The regional TDR program involving sending and receiving sites in three Puget Sound counties is detailed in the King County profile. However, it is noted here that Seattle Code Section 23.58A.044 includes two tables that control the amount of bonus residential and non-residential floor area that one credit can generate in Seattle depending on the origin of the credit. For example 1,640 square feet of bonus residential square feet can be generated by one Agricultural credit from a sending site in King County, versus 420 bonus square feet per Agricultural credit from Pierce County, or 860 bonus square feet per Forest credit from Snohomish County (with the proceeds from forest credit sales used to buy new agricultural credits). These exchange ratios change after the first 200 credits are extinguished. By meeting the criteria for participation in the regional TDR program, Seattle became eligible to use a form of tax increment financing to fund infrastructure, a tool that is only available in the State of Washington to communities that satisfy the regional TDR program requirements. In 2016, the tax increment generated by the transfer of region TDR was projected to fund $30 million of infrastructure improvements, including Seattle’s Green Streets Program, an initiative to rebuild rights of way in ways that prioritize active transportation and public space (Kinney 2016).
Per Code Section 3.20.320, TDRs either purchased by the city or held for potential sale from city sending sites are considered to be in the city’s TDR Bank. TDRs from Landmark, Housing, and Open Space TDR sending sites are eligible to be purchased by the TDR Bank, which is managed by the Department of Housing. The Housing Director sells TDRs at prices based on negotiation.
As of 2010, 1,970,349 million square feet of floor area had been certified in the following five categories: Landmark Performing Arts Theater/Housing 241,144; Open Space 272,025; Landmark 301,496; Housing 648,648; and Major Performing Arts Theater 507,036. At that time, TDR had preserved ten landmarks including two landmark performing arts theaters, the Paramount Theater and the Eagles Auditorium. By 2010, 19 buildings with affordable housing had been preserved by TDR (often in combination with other funding sources) with a total of 1,106 units (Meier 2010). As of 2018, another 316,653 square feet of floor area had been transferred into downtown Seattle from sending sites within unincorporated King County using interjurisdictional programs (Fesler 2018).
The TDR Bank has been essential to the success of TDR in Seattle. The Bank was the only buyer of TDRs in the program’s first 12 years (Massachusetts Undated). The Bank’s first sale was in 1996, when it sold 130,000 square feet to the W Hotel for $1.47 million. By 1998, the TDR Bank had purchased 274,340 square feet of floor area from eight buildings, including the Paramount Theater and the Eagles Auditorium, and had sold 249,380 square feet. In addition, the city had 423,000 square feet of Major Performing Arts Facility TDRs to sell, with the sale proceeds to be used to pay the debt service on construction of Benaroya Symphony Hall (Walker 1998).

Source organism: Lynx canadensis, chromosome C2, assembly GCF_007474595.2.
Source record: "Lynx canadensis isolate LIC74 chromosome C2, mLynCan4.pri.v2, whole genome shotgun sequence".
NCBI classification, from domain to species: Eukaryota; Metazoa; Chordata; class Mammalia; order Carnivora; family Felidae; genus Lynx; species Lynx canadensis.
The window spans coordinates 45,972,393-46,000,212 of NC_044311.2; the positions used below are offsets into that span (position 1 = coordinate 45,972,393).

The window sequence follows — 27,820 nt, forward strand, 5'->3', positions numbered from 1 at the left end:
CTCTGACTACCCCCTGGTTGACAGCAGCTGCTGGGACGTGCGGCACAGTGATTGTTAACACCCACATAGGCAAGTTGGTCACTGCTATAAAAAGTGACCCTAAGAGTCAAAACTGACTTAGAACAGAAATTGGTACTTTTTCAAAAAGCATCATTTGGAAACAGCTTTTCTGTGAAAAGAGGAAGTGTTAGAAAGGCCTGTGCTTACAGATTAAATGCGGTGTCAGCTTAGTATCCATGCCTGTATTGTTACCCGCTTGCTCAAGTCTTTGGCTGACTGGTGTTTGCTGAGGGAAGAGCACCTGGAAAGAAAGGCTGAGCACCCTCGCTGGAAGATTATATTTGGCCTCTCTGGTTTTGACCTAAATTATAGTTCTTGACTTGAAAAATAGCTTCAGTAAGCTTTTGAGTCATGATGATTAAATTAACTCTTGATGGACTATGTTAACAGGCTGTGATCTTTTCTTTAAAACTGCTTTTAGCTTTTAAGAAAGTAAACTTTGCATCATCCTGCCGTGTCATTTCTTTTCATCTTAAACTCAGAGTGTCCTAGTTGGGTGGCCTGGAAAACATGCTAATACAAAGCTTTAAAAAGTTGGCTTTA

In a single transfer to the Washington Mutual office tower in 2004, the TDR bank sold 9,842 square feet of Major Performing Arts Facility TDRs that generated $150,000 in debt payment for Benaroya Hall, 90,728 square feet of open space TDR putting $1.3 million toward the Seattle Art Museum’s Olympic Sculpture Park, and 132,500 of Housing TDR directed at the preservation of downtown affordable housing (Seattle 2004),
Fesler, Stephen. 2018. Seattle Considers Changes to the City Incentive Zoning Program. The Urbanist. June 7, 2018. Accessed 3-8-21 at Seattle Considers Changes to the City Incentive Zoning Program | The Urbanist.
Kinney, Jen. 2016. Seattle Preserves Farmland, Funds Infrastructure by Building Taller Condos. Accessed 3-12-21 at Seattle Preserves Farmland, Funds Infrastructure by Building Taller Condos – Next City.
Massachusetts. Undated. Smart Growth/Smart Energy Toolkit – Transfer of Development Rights (TDR) Case Study: Seattle, WA.
Meier, Dennis. 2010. Correspondence with author of July 5, 2010.
Seattle. 2004. City Gains Housing, Debt Funding Through Sale of Transferable Development Rights. Seattle City Council News Release dated 4/19/2004.
Walker, Laura Hewitt. 1998. Correspondence with author November 25, 1998.